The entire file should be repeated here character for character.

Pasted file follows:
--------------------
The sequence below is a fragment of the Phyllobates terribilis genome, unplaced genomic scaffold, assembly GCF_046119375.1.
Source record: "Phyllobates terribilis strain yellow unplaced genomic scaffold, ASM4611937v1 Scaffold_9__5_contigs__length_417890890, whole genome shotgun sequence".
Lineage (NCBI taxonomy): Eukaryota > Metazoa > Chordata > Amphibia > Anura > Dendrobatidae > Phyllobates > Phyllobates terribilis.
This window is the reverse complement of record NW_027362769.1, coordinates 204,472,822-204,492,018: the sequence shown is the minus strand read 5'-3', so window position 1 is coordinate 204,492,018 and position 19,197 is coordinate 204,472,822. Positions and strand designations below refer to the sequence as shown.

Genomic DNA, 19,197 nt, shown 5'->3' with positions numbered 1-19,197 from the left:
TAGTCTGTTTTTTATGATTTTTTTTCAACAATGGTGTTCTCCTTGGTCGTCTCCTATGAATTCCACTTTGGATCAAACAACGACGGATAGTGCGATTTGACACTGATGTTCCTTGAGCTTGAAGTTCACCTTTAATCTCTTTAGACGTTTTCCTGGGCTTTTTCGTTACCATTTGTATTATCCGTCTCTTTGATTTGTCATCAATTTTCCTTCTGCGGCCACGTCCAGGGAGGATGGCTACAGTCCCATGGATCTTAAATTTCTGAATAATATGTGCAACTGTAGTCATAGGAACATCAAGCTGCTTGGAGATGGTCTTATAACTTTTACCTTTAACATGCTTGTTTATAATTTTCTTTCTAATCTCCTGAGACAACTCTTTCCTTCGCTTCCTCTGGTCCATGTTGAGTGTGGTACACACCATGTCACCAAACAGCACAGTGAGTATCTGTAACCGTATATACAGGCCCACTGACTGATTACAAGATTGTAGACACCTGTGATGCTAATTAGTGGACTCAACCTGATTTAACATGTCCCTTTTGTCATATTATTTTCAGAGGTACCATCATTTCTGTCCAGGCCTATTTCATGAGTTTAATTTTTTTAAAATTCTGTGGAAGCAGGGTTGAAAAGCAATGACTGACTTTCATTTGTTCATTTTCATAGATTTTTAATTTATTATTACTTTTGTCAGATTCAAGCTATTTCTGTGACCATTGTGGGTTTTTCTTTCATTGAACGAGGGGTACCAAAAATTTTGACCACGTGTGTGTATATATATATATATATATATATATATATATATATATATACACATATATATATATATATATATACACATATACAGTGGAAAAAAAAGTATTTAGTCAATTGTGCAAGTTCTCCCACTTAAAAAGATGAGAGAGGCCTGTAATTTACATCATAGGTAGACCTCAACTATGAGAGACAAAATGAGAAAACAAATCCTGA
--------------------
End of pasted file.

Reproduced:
The sequence below is a fragment of the Phyllobates terribilis genome, unplaced genomic scaffold, assembly GCF_046119375.1.
Source record: "Phyllobates terribilis strain yellow unplaced genomic scaffold, ASM4611937v1 Scaffold_9__5_contigs__length_417890890, whole genome shotgun sequence".
Lineage (NCBI taxonomy): Eukaryota > Metazoa > Chordata > Amphibia > Anura > Dendrobatidae > Phyllobates > Phyllobates terribilis.
This window is the reverse complement of record NW_027362769.1, coordinates 204,472,822-204,492,018: the sequence shown is the minus strand read 5'-3', so window position 1 is coordinate 204,492,018 and position 19,197 is coordinate 204,472,822. Positions and strand designations below refer to the sequence as shown.

Genomic DNA, 19,197 nt, shown 5'->3' with positions numbered 1-19,197 from the left:
TAGTCTGTTTTTTATGATTTTTTTTCAACAATGGTGTTCTCCTTGGTCGTCTCCTATGAATTCCACTTTGGATCAAACAACGACGGATAGTGCGATTTGACACTGATGTTCCTTGAGCTTGAAGTTCACCTTTAATCTCTTTAGACGTTTTCCTGGGCTTTTTCGTTACCATTTGTATTATCCGTCTCTTTGATTTGTCATCAATTTTCCTTCTGCGGCCACGTCCAGGGAGGATGGCTACAGTCCCATGGATCTTAAATTTCTGAATAATATGTGCAACTGTAGTCATAGGAACATCAAGCTGCTTGGAGATGGTCTTATAACTTTTACCTTTAACATGCTTGTTTATAATTTTCTTTCTAATCTCCTGAGACAACTCTTTCCTTCGCTTCCTCTGGTCCATGTTGAGTGTGGTACACACCATGTCACCAAACAGCACAGTGAGTATCTGTAACCGTATATACAGGCCCACTGACTGATTACAAGATTGTAGACACCTGTGATGCTAATTAGTGGACTCAACCTGATTTAACATGTCCCTTTTGTCATATTATTTTCAGAGGTACCATCATTTCTGTCCAGGCCTATTTCATGAGTTTAATTTTTTTAAAATTCTGTGGAAGCAGGGTTGAAAAGCAATGACTGACTTTCATTTGTTCATTTTCATAGATTTTTAATTTATTATTACTTTTGTCAGATTCAAGCTATTTCTGTGACCATTGTGGGTTTTTCTTTCATTGAACGAGGGGTACCAAAAATTTTGACCACGTGTGTGTATATATATATATATATATATATATATATATATATATATACACATATATATATATATATATATACACATATACAGTGGAAAAAAAAGTATTTAGTCAATTGTGCAAGTTCTCCCACTTAAAAAGATGAGAGAGGCCTGTAATTTACATCATAGGTAGACCTCAACTATGAGAGACAAAATGAGAAAACAAATCCTGA